Express Goes Social, But Not for the ROI

Discussion
Aug 22, 2012

Everybody in the retailing industry presumably knows by now that social media is a big deal, and so does the CMO of Express, Lisa Gavales, but she doesn’t expect it to result in ROI.

Express is a specialty apparel and accessories retailer that targets 20-to-30 year olds, with over 600 stores in North America. Speaking at the eTail East Conference in Boston last week, Ms. Gavales said that their customers are social, mobile and informed, but they are also price sensitive and suffer from data overload. In a sense, she said, shopping used to be "easier" — or at least more linear.

Ms. Gavales believes one of the keys is leading with your brand and not trying to measure your social success using ROI. She warns that a multi-channel marketing approach can lead to inconsistency that can tarnish your brand. She also stresses engaging in "true" communication — two-way communication — with customers. Responding to individual inquiries on Facebook and Twitter, for example, essentially lays the groundwork for offering customers products and specials (i.e., one-way communication). Express representatives often respond to customer posts on Facebook within minutes.

Social media helps retailers communicate with customers daily or even more frequently, rather than using monthly mailers or 3x per week emails. And yet, ROI metrics for social interaction remain elusive. Ms. Gavales says trying to measure the ROI on social media is like trying to measure the ROI on store air conditioning — you can’t, but it’s something you can’t do without.

Regarding mobile, Express is seeing conversion currently at only one-third of what they get from their website. But Ms. Gavales says that isn’t the point. The customer has their mobile device with them all the time, and the adoption of the mobile wallet may completely change the way we think about transactions. Plus, mobile can help customers "assist themselves" when in-store help isn’t there or isn’t desired.

Retailers need to organize around their brand(s) and execute by channel, said Ms. Gavales. The more channels drive the org chart, the harder it is to be consistent across channels, she believes. That’s why Express has one marketing department and one creative department covering all channels. This strategy is designed to assure the customer will get clear messaging everywhere and consistent pricing across communication and buying channels.

Note: As of August 1, 2012, Express had 2.4 million "likes" on Facebook, which puts it on par with Guess?, more than double TJ Maxx, and about triple that of Ann Taylor. Express also had 46,000 followers on Twitter, which is double the following of The Body Shop and over 10x Chico’s.

Should retailers and brands view social media as a marketing tool, or as an opportunity to drive ROI? Does pricing and messaging need to stay consistent across all channels?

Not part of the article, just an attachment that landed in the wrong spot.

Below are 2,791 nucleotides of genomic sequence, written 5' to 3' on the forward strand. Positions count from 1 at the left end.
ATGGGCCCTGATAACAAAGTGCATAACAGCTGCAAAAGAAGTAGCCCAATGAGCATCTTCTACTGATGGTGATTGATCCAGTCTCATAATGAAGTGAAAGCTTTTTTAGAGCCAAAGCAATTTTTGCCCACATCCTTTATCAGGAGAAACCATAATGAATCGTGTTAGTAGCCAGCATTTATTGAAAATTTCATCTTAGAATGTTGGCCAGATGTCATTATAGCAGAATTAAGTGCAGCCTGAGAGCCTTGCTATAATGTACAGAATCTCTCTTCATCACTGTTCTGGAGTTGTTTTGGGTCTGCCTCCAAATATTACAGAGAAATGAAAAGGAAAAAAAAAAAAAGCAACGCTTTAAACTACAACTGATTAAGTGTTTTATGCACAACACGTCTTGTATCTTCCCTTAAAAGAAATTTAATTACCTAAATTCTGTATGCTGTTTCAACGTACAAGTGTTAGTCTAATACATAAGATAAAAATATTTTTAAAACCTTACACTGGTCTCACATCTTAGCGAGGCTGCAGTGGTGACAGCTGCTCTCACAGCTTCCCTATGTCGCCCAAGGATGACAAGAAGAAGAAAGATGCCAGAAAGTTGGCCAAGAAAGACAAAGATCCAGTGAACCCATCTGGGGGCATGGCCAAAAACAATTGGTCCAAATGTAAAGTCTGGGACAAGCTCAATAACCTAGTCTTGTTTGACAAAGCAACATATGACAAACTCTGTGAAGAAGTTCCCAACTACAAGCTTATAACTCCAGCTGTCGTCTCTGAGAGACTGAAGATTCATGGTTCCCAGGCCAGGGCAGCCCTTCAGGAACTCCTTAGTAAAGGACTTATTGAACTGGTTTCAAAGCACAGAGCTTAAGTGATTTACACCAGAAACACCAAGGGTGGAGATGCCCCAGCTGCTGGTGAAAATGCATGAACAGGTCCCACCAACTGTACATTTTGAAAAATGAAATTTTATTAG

Join the Discussion!

9 Comments on "Express Goes Social, But Not for the ROI"

Notify of

Sort by:   newest | oldest | most voted
Phil Rubin
BrainTrust
5 years 1 month ago

The question of whether social media is a marketing tool or an opportunity to drive ROI should not be “either, or?” but rather both. It is myopic to discount either given the importance for marketing to support both branding and driving sales.

As a marketing tool, social provides a great way to create a real-time dialogue, especially away from the “store” but at the same time, it should drive insights which should lead, at a minimum, to better decision support and customer relevance. Both of these factors can be measured from an ROI perspective.

As the tools available to test and measure campaigns, and social channels improve, so should the expectations for social ROI be raised. For reference, check out this interview published with Dunkin Donuts CMO John Costello, who directly discusses social ROI.

Max Goldberg
BrainTrust

Social media is a marketing tool and part of a larger media mix. And while it may be more difficult to measure, it is important that social media have an ROI measurement, like other media.

Since there is a wide array of marketing vehicles available to retailers, it’s important that they share a common core story about the company and brand. Beyond that, each media should be played for its strength and does not need to carry a common message. Some, like social media, may be more sensitive to a value-added promotion. Television might be best used to convey the overall brand message and drive consumers to social media. It all depends on the overall objectives of the company.

Ben Ball
BrainTrust

Business has become obsessed with the pursuit of measurable ROI. It has become a management crutch to replace the need to make business judgements and take the responsibility for them.

Adrian Weidmann
BrainTrust